There are two kinds of religious knowledge, says Archibald Alexander: truth revealed in Scripture and the impression truth makes on individuals—the experience of truth. In Thoughts on Religious Experience, Alexander explains that the truth of God constitutes more than mere religious sentiment, and cautions against overestimating the capabilities of the human mind to identify and determine truth. He also writes at length on aspects of piety, religious conversion, backsliding, and the effects of sanctification in our efforts to identify religious truth.
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- Exploration of the aspects of piety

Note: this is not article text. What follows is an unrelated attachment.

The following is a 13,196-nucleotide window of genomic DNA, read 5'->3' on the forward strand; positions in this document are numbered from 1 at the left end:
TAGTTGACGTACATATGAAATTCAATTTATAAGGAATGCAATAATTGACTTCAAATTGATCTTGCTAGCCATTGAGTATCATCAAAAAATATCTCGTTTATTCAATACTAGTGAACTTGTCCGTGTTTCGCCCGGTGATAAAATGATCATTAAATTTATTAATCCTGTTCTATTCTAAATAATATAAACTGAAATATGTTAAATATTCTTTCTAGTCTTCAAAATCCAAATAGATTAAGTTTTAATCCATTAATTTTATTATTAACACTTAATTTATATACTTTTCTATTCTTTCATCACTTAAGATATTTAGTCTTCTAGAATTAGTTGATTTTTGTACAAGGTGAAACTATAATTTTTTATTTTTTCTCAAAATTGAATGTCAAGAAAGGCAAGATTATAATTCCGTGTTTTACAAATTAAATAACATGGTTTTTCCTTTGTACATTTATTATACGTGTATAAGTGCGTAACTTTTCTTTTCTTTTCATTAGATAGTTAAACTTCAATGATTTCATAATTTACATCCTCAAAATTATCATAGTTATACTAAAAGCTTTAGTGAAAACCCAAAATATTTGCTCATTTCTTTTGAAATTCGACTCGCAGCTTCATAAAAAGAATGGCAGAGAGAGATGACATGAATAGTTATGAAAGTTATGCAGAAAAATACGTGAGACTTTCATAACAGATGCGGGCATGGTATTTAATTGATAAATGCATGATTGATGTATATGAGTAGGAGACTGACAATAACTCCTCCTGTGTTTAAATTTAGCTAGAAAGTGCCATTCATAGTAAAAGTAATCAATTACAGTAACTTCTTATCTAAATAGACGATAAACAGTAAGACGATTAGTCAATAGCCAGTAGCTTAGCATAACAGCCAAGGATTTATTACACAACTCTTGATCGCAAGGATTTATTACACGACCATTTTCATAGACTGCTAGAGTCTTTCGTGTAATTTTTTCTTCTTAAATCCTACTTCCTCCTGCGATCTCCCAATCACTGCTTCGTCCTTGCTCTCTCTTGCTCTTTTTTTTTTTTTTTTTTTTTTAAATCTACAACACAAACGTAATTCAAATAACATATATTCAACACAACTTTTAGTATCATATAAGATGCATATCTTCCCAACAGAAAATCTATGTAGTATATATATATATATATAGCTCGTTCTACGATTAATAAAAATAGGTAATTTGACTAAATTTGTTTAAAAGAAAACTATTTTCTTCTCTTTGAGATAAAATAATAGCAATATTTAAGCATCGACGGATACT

- Analysis of the effects of sanctification
- Concluding prayer
- Title: Thoughts on Religious Experience
- Author: Archibald Alexander
- Publisher: Presbyterian Board of Publication
- Publication Date: 1841
- Pages: 311
About Archibald Alexander
Archibald Alexander (1772–1851) was born in Rockbridge County, Virginia. He was educated at nearby Liberty Hall, and studied for two years under William Graham. At age 25, he was elected president of Hampden Sydney College in Virginia. Shortly thereafter, he moved to Philadelphia to become the pastor of the Third Presbyterian Church. When Princeton Theological Seminary opened in 1812, Archibald Alexander became the first professor of theology, where he served until 1840. Among his students was Charles Hodge, who named his son, A. A. Hodge, after his mentor.